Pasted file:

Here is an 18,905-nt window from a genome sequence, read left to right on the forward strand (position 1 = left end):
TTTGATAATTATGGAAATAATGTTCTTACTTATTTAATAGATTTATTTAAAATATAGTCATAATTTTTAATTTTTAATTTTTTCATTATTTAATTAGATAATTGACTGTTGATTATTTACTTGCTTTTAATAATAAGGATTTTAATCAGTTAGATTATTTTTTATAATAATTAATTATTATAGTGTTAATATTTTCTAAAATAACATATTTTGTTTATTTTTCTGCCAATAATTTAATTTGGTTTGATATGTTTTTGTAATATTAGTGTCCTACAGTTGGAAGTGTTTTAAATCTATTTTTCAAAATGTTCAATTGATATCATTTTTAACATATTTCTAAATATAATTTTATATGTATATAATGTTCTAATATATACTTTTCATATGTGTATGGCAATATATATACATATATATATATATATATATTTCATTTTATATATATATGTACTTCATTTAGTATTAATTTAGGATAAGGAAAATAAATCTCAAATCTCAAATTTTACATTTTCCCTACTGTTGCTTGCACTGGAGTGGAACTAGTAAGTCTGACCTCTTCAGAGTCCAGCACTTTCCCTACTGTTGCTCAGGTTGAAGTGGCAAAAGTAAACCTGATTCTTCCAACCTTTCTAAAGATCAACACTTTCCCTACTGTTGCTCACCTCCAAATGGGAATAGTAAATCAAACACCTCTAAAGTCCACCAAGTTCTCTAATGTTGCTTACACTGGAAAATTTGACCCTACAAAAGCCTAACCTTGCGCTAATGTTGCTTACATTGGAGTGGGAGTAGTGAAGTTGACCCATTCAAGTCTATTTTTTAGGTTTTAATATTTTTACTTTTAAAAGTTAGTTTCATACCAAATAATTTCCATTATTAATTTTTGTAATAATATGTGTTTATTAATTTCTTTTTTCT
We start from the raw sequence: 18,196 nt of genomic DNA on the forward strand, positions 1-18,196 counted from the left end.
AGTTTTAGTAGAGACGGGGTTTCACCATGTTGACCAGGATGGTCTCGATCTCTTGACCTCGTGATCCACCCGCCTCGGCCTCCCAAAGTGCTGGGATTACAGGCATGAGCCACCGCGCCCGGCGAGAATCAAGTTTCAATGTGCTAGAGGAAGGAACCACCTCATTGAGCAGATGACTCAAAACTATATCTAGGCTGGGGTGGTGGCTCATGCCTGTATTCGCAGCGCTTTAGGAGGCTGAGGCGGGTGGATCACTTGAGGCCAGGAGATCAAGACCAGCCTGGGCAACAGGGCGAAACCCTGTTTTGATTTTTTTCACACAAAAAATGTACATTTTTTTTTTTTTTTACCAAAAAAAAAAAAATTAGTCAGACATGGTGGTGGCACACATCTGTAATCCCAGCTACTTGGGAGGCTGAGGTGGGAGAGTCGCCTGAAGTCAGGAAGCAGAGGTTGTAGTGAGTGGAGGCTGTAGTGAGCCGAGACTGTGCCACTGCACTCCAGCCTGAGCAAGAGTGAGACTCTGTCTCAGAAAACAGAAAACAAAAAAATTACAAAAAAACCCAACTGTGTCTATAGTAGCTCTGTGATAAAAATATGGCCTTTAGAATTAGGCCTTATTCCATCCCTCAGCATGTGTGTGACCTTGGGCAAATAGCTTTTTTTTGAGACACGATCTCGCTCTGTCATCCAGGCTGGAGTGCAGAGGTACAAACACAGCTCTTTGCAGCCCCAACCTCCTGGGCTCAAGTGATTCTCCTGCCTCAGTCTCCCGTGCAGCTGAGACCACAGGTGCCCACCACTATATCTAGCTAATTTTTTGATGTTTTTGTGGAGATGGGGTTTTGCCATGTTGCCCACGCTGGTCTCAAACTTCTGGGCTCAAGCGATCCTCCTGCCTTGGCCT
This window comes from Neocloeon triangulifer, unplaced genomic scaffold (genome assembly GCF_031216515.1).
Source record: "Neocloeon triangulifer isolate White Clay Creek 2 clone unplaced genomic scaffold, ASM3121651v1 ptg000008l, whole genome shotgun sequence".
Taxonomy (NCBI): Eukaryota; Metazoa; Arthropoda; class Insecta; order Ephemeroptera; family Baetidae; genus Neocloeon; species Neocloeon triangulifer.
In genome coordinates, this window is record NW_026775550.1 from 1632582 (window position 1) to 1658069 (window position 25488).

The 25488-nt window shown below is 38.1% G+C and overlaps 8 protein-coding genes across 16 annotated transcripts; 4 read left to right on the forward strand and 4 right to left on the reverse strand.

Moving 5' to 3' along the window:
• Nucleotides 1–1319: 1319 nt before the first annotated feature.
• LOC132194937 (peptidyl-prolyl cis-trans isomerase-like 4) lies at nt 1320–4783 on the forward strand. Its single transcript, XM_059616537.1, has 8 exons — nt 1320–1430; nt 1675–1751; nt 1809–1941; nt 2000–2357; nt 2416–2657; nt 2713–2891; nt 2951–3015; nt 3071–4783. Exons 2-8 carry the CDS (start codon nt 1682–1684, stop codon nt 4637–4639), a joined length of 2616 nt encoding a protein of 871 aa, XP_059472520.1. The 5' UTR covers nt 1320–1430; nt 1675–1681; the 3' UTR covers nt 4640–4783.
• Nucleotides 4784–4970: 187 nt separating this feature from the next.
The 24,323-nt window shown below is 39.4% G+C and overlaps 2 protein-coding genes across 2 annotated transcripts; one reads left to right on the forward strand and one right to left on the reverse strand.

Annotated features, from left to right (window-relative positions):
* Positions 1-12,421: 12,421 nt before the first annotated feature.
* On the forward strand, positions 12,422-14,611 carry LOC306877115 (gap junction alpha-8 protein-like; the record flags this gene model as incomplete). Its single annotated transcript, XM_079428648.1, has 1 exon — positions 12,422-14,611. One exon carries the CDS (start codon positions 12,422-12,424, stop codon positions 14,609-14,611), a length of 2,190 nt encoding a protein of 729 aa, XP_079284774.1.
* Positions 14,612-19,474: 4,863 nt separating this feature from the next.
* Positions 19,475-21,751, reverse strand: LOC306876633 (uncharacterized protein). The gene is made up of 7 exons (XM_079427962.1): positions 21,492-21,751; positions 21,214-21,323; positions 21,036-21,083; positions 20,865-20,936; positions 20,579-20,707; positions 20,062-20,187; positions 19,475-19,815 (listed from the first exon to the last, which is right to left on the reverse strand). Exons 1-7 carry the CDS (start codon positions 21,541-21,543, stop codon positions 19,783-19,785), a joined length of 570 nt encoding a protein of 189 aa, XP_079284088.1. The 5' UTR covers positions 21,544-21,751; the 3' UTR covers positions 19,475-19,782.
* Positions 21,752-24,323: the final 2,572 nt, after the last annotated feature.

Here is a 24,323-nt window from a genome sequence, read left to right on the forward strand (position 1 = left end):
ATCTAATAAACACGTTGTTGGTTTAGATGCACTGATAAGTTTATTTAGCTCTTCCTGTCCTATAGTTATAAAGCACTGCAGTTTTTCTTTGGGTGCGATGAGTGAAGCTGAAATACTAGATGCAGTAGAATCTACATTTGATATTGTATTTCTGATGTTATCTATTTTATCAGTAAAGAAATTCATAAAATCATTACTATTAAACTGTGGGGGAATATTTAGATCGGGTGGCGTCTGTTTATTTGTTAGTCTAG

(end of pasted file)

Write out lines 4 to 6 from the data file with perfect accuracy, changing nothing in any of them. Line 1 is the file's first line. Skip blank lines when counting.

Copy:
AGTTTTAGTAGAGACGGGGTTTCACCATGTTGACCAGGATGGTCTCGATCTCTTGACCTCGTGATCCACCCGCCTCGGCCTCCCAAAGTGCTGGGATTACAGGCATGAGCCACCGCGCCCGGCGAGAATCAAGTTTCAATGTGCTAGAGGAAGGAACCACCTCATTGAGCAGATGACTCAAAACTATATCTAGGCTGGGGTGGTGGCTCATGCCTGTATTCGCAGCGCTTTAGGAGGCTGAGGCGGGTGGATCACTTGAGGCCAGGAGATCAAGACCAGCCTGGGCAACAGGGCGAAACCCTGTTTTGATTTTTTTCACACAAAAAATGTACATTTTTTTTTTTTTTTACCAAAAAAAAAAAAATTAGTCAGACATGGTGGTGGCACACATCTGTAATCCCAGCTACTTGGGAGGCTGAGGTGGGAGAGTCGCCTGAAGTCAGGAAGCAGAGGTTGTAGTGAGTGGAGGCTGTAGTGAGCCGAGACTGTGCCACTGCACTCCAGCCTGAGCAAGAGTGAGACTCTGTCTCAGAAAACAGAAAACAAAAAAATTACAAAAAAACCCAACTGTGTCTATAGTAGCTCTGTGATAAAAATATGGCCTTTAGAATTAGGCCTTATTCCATCCCTCAGCATGTGTGTGACCTTGGGCAAATAGCTTTTTTTTGAGACACGATCTCGCTCTGTCATCCAGGCTGGAGTGCAGAGGTACAAACACAGCTCTTTGCAGCCCCAACCTCCTGGGCTCAAGTGATTCTCCTGCCTCAGTCTCCCGTGCAGCTGAGACCACAGGTGCCCACCACTATATCTAGCTAATTTTTTGATGTTTTTGTGGAGATGGGGTTTTGCCATGTTGCCCACGCTGGTCTCAAACTTCTGGGCTCAAGCGATCCTCCTGCCTTGGCCT
This window comes from Neocloeon triangulifer, unplaced genomic scaffold (genome assembly GCF_031216515.1).
Source record: "Neocloeon triangulifer isolate White Clay Creek 2 clone unplaced genomic scaffold, ASM3121651v1 ptg000008l, whole genome shotgun sequence".